What is it that everyone expects Obama to do?

In the midst of the entire political universe, Republican and Democrat, dumping on Obama for not doing enough about the Gulf oil spill, this comment at Lucianne.com expresses more or less my own reaction:

Reply 22 - Posted by: Sfacheem, 5/28/2010 7:45:43 AM

I for one, an Obama “hater” and rock-ribbed conservative, cannot figure out exactly what it is everyone wants the president of the United States to do about this. It seems to me that if the private sector company that drilled the well and assembled the rig, and the U.S. federal department that oversees oil rigs can’t figure out what to do, how does one expect the president to know what to do? Are we that shallow in 2010 America that we “need” to see that he “cares” by watching him roam around the oil-slicked beaches in a pair of rubber boots with a tear streaming down his cheek?

The infantile mind set of blaming the president of the U.S. for everything gone wrong in the world is for liberals. We should be above the practice.

- end of initial entry -

Karl D. writes:

I agree with the commenter 100 percent. I always found hyper-partisanism (think Sean Hannity) and liberal inspired illogical criticism to be juvenile and unhelpful. Short of the president strapping himself into a submersible vehicle and making a suicide run at the spill like Luke Skywalker in Star Wars, what is he supposed to do? Oh I forgot. Like Bush with Katrina he should whip himself until he is bloody via live satellite. This president as Ubermensch is for the birds.

Jeff W. writes:

I do not claim to know anything about capping deep-sea oil blowouts, but I still have some ideas on what Obama should do.

First divide the problem into three parts: capping the blowout, containing the oil, cleaning up the mess. BP is appropriately in charge of capping the blowout, but other experts should be working on alternative plans for capping the well that can be implemented if BP fails. Obama should recruit and supervise that backup team of experts.

Another group should be implementing any and all reasonable plans to contain the oil within as small an area as possible. Gov. Jindal’s plans to dredge barrier berms is one such containment plan, but there are probably others that can work. Several containment projects should be moving simultaneously. BP does not need to supervise these. Obama is the appropriate executive for containment efforts.

Then there is the cleanup operation. Obama should be taking the lead on this. Some cleanup work is happening now, but cleanup will clearly be a massive effort and should be coordinated by the Feds.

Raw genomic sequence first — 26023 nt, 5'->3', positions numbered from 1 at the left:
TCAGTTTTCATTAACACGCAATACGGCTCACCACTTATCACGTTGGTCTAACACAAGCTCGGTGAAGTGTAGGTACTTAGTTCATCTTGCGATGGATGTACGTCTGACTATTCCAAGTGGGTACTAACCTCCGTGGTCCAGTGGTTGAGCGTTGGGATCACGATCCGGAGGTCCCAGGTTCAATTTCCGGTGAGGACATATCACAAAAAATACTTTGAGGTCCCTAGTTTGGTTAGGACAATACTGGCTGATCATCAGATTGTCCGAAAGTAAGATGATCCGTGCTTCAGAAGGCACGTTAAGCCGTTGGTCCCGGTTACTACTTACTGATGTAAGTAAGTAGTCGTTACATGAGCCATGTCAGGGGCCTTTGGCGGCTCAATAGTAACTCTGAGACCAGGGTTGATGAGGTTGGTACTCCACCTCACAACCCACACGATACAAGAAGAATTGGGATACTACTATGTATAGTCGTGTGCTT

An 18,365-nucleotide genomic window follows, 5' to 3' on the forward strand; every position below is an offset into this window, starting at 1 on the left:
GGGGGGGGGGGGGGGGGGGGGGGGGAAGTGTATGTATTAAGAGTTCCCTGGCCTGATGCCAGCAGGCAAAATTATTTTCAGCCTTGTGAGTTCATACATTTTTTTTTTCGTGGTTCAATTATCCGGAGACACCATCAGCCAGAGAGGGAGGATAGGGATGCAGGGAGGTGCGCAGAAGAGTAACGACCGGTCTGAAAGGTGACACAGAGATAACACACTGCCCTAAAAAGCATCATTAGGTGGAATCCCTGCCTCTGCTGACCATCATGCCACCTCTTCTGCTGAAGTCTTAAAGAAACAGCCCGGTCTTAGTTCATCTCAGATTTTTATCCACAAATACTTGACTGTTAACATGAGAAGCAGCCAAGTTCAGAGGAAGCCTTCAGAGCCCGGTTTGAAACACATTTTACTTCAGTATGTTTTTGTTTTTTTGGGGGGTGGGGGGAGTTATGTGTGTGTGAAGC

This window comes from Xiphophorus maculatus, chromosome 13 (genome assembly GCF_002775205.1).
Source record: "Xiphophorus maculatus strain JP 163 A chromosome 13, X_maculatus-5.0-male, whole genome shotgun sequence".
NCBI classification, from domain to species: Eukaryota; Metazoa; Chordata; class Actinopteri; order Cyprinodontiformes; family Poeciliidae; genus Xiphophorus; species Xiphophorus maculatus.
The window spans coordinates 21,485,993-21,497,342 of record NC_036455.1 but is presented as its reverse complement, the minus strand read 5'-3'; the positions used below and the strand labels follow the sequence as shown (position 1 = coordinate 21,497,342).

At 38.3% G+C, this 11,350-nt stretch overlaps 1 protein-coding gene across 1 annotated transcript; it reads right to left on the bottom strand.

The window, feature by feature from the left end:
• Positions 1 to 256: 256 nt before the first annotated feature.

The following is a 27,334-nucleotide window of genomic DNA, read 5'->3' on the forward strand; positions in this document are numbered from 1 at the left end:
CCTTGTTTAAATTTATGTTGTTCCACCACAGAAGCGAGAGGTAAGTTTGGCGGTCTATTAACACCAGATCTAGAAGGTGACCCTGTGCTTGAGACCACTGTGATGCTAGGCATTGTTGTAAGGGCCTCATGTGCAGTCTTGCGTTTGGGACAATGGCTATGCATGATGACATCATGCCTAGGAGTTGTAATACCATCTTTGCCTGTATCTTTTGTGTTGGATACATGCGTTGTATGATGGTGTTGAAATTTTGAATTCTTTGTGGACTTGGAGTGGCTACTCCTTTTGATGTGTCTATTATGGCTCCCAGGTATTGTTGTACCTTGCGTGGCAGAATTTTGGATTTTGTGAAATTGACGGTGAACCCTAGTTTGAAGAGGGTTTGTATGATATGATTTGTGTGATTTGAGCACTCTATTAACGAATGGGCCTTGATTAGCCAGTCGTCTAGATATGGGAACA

So let BP continue to work on Top Kill, etc., while Obama works on containment and cleanup. That arrangement seems obvious to me.

Brent L. writes:

I find all the hand-wringing over Obama’s apparent inability to “do something” about the oil spill more than a little ironic.

Based on his entire career, both in and out of the public sector, what experience does he have that would make ANYONE—not the least of all those who supported his election so enthusiastically—think that he was capable of dealing with a problem of this magnitude?

From my perspective, he has done EXACTLY what he was elected to do: make impassioned speeches and give the impression that he knows what he is doing and will get results. The only problem is, of course, that creating the perception of competence is not, in fact, evidence of actual competence.

Since I live on the Gulf Coast of Florida, and the possibility of a major economic and environmental disaster directly affecting me and my family is very real, I should be incensed by this administration’s Katrina-like response. But I’m not, because I realized early on that the Federal government has devolved into a Soviet-style bureaucratic morass of dysfunction, and as such cannot even decide what steps to take to address the situation, much less actually take them.

When anyone (particularly my “progressive” friends) starts to complain about Obama’s failure to deal with the crisis, I tell them, “Give the poor guy a break—he’s doing the very best he can.” Which, unfortunately, is woefully inadequate.

Paul Nachman writes:

I’ve been in the same camp as the Lucianne commenter you quote:

The infantile mind set of blaming the president of the U.S. for everything gone wrong in the world is for liberals. We should be above the practice.

This is all part of the subject covered by Gene Healy in his book The Cult of the Presidency and essay of the same title (which you can find online).

So Wonderboy doesn’t deserve much blame on this oil disaster, but I’m perfectly pleased to have him put through the wringer for it (if that happens) to make up for all the other subjects for which he deserves excoriation or worse but has been given a pass.

But as part of the national conversation, it’s bad. I had the same reaction recently when I heard that “Reagan created 23 million jobs,” a ridiculous statement. It’s still ridiculous if you say that Reagan created conditions that led to the creation of 23 million jobs. The president can’t have that much effect. If any one person deserves credit or blame for big economic movements, it’s probably the head of the Federal Reserve. That was Paul Volcker during the early Reagan years.

Our mania about the presidency is a large and enduring subject, probably with origins during FDR’s reign. It is a bad reflection on America’s average citizen that his involvement in public policy is generally limited to paying attention to presidential campaigns—and occasionally making his opinions known if his particular ox is threatened with goring.

Posted by Lawrence Auster at May 28, 2010 08:32 AM | Send

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